ElsieMc Thu 06-Dec-12 20:14:16

Times are hard. I was refused a £500 extension on my Nationwide Credit Card with no reason given. I was going to buy a new kitchen and wanted the protection they advertise to sell their own card! I only have 15% of my house value on mortgage (with them) and have reasonable savings. No doubt next week they will try and sell me some product or another, but obviously I am not in a position to afford it!

I have heard of others being turned down recently by them as well, not young people but middle income earners. They have always been a conservative lender and are now even more stringent in their approach.

uggmum Thu 06-Dec-12 20:14:36

Banks are more cautious these days. An unsecured loan of £5k for an 18 year old who has only been working for 3 months is high risk lending. That is why he has been declined.

AnyFuckerForAMincePie Thu 06-Dec-12 20:15:25

What happened to good ole fashioned "saving up" ?


And teaching your dc to want what they cannot have hmm

if you said this was a car he needed to get to work, eg, then fair enough

an expensive bit of kit for a hobby? would be a poor bank manager that loaned an 18yo in his situation this kind of money

I bank with nationwide...and I agree with their decision

Narked Thu 06-Dec-12 20:15:26

He wants £5k earns £17k pa and is 18. For those who can't read hmm

Is there any scheme that would allow him to rent the equipment with an option to buy IYSWIM? Where he pays x amount a month and after eg 18 months can pay the outstanding amount and become full owner?

HECTheHallsWithRowsAndFolly Thu 06-Dec-12 20:15:45

I think he is 18 and wants to borrow 5 thousand.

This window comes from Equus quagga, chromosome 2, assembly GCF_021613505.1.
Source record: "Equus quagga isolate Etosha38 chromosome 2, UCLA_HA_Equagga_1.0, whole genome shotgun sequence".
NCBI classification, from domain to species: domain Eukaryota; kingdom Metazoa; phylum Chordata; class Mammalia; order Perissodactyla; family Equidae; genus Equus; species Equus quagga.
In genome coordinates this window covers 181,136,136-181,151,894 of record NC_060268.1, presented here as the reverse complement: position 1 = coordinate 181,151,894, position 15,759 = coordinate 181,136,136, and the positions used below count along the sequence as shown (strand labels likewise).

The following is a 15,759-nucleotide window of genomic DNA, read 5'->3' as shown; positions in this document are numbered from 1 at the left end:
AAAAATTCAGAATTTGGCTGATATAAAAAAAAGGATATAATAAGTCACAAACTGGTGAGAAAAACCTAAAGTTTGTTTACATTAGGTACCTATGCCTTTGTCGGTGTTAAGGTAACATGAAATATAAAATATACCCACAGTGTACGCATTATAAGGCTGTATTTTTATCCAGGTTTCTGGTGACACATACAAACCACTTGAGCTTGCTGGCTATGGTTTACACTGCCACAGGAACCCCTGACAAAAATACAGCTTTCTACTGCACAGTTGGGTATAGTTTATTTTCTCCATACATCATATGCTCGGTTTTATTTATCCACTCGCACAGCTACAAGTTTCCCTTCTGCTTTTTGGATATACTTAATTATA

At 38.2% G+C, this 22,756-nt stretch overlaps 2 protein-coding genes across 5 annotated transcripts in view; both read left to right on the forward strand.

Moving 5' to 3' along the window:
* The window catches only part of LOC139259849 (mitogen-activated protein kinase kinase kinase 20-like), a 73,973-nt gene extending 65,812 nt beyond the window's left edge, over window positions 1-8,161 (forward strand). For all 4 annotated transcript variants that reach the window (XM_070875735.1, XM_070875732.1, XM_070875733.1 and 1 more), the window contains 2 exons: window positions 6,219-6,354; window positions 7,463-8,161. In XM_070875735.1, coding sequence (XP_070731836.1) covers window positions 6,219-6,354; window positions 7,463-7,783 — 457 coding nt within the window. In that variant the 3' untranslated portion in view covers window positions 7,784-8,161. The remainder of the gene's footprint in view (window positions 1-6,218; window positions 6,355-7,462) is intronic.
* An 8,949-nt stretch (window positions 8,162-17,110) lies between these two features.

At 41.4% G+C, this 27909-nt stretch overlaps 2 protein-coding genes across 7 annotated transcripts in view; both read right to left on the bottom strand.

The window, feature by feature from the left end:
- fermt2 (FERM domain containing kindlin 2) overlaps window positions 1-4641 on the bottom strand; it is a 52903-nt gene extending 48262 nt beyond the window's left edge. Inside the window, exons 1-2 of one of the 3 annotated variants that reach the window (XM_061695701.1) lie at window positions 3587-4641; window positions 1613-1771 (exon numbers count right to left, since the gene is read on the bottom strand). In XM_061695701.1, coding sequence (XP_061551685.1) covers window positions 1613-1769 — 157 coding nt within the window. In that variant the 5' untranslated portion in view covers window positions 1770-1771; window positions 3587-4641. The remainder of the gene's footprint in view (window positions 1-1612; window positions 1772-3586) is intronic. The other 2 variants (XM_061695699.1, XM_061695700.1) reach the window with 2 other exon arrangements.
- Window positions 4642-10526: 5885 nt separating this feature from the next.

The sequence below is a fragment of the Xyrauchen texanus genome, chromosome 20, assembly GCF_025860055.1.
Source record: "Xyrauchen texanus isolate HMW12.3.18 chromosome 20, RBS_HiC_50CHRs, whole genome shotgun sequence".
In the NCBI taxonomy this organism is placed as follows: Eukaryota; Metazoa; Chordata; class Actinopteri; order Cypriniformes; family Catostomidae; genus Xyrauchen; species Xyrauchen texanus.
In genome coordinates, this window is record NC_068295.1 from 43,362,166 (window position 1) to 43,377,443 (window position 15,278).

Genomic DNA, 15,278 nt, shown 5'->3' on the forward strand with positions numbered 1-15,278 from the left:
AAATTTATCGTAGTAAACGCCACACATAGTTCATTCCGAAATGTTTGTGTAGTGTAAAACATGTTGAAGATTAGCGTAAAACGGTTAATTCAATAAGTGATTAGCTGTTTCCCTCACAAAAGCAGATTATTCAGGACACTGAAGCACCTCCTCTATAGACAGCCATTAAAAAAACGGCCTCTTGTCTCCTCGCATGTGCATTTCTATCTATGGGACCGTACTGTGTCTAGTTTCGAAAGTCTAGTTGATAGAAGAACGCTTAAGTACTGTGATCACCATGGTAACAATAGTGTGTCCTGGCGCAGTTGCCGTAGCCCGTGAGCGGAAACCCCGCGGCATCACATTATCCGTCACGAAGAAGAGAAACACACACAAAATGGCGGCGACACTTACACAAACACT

That's the way I read it anyway grin

And he needs to build up his credit rating. Show lenders that he pays money back!

Get him a contract phone in his name. Have him have some bills in his name that he pays on time every month.

don't just throw him in at the deep end with a five grand loan!

And I want it now now now is a very immature attitude and precisely the reason people drown in unmanageable debt.

There is a lot to be said for living within your means and SAVING for things!

NotALondoner Thu 06-Dec-12 20:16:28

He wants 5k, NOT 18k.

Tell him to save up. I would not take a loan like that on that wage, it would be madness to allow an 18 yr old to do it.

AMumInScotland Thu 06-Dec-12 20:17:32

I think the DS is 18 and the loan would be 5K.

"he wants it now and I think fair enough, its his money" - well no it isn't his money. That's the problem! Its the bank's money and they don't want to take a risk on lending it to someone who has only been earning for such a short time.

BackforGood Thu 06-Dec-12 20:17:57

I presume he is bringing home around £950 a month ?
Presumably you are not charging him hugely high rates for rent / housekeeping, so why not encourage him to be putting away a few hundred a month and save up for it ? Won't take that long, and will be a LOT cheaper for him in the long run than paying interest on a loan.... show him the difference in total cost.
It's the 'instant gratification / borrowing for things that are 'wants' rather than 'needs' that has got the major world economies into such trouble.

Gintonic Thu 06-Dec-12 20:18:30

YABU - your son could quit his job or be made redundant and the bank would have no way of getting the money back. If the loan was for a car to get to work I would've been on his side, but why take on debt like that for sports equipment?